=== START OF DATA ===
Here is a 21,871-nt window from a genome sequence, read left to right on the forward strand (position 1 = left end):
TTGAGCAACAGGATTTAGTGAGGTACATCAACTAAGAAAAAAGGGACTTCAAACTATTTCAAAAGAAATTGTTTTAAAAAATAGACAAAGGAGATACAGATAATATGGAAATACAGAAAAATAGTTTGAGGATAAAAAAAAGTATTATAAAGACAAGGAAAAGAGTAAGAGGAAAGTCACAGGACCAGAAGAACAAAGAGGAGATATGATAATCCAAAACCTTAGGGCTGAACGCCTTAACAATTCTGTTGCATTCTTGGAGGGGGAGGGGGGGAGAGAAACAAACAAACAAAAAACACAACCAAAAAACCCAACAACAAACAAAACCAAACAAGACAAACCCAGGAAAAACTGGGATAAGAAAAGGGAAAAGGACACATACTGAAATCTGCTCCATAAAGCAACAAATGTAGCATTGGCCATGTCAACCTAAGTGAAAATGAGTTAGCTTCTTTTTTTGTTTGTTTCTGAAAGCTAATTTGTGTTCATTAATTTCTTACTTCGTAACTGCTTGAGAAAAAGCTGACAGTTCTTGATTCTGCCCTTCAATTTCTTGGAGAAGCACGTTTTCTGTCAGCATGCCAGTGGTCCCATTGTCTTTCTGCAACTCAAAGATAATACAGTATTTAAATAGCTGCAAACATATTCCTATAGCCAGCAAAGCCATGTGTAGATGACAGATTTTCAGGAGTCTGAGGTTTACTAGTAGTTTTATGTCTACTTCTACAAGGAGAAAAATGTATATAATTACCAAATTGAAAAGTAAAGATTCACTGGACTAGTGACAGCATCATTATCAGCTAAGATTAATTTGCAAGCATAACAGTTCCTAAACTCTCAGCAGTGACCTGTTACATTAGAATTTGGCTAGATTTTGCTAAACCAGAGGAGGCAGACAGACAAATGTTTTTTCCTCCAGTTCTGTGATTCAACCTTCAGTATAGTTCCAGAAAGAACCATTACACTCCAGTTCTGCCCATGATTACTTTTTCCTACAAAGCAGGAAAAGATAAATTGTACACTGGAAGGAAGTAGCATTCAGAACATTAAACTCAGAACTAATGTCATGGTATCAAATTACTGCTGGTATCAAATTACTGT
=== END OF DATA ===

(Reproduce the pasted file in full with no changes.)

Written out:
Here is a 21,871-nt window from a genome sequence, read left to right on the forward strand (position 1 = left end):
TTGAGCAACAGGATTTAGTGAGGTACATCAACTAAGAAAAAAGGGACTTCAAACTATTTCAAAAGAAATTGTTTTAAAAAATAGACAAAGGAGATACAGATAATATGGAAATACAGAAAAATAGTTTGAGGATAAAAAAAAGTATTATAAAGACAAGGAAAAGAGTAAGAGGAAAGTCACAGGACCAGAAGAACAAAGAGGAGATATGATAATCCAAAACCTTAGGGCTGAACGCCTTAACAATTCTGTTGCATTCTTGGAGGGGGAGGGGGGGAGAGAAACAAACAAACAAAAAACACAACCAAAAAACCCAACAACAAACAAAACCAAACAAGACAAACCCAGGAAAAACTGGGATAAGAAAAGGGAAAAGGACACATACTGAAATCTGCTCCATAAAGCAACAAATGTAGCATTGGCCATGTCAACCTAAGTGAAAATGAGTTAGCTTCTTTTTTTGTTTGTTTCTGAAAGCTAATTTGTGTTCATTAATTTCTTACTTCGTAACTGCTTGAGAAAAAGCTGACAGTTCTTGATTCTGCCCTTCAATTTCTTGGAGAAGCACGTTTTCTGTCAGCATGCCAGTGGTCCCATTGTCTTTCTGCAACTCAAAGATAATACAGTATTTAAATAGCTGCAAACATATTCCTATAGCCAGCAAAGCCATGTGTAGATGACAGATTTTCAGGAGTCTGAGGTTTACTAGTAGTTTTATGTCTACTTCTACAAGGAGAAAAATGTATATAATTACCAAATTGAAAAGTAAAGATTCACTGGACTAGTGACAGCATCATTATCAGCTAAGATTAATTTGCAAGCATAACAGTTCCTAAACTCTCAGCAGTGACCTGTTACATTAGAATTTGGCTAGATTTTGCTAAACCAGAGGAGGCAGACAGACAAATGTTTTTTCCTCCAGTTCTGTGATTCAACCTTCAGTATAGTTCCAGAAAGAACCATTACACTCCAGTTCTGCCCATGATTACTTTTTCCTACAAAGCAGGAAAAGATAAATTGTACACTGGAAGGAAGTAGCATTCAGAACATTAAACTCAGAACTAATGTCATGGTATCAAATTACTGCTGGTATCAAATTACTGT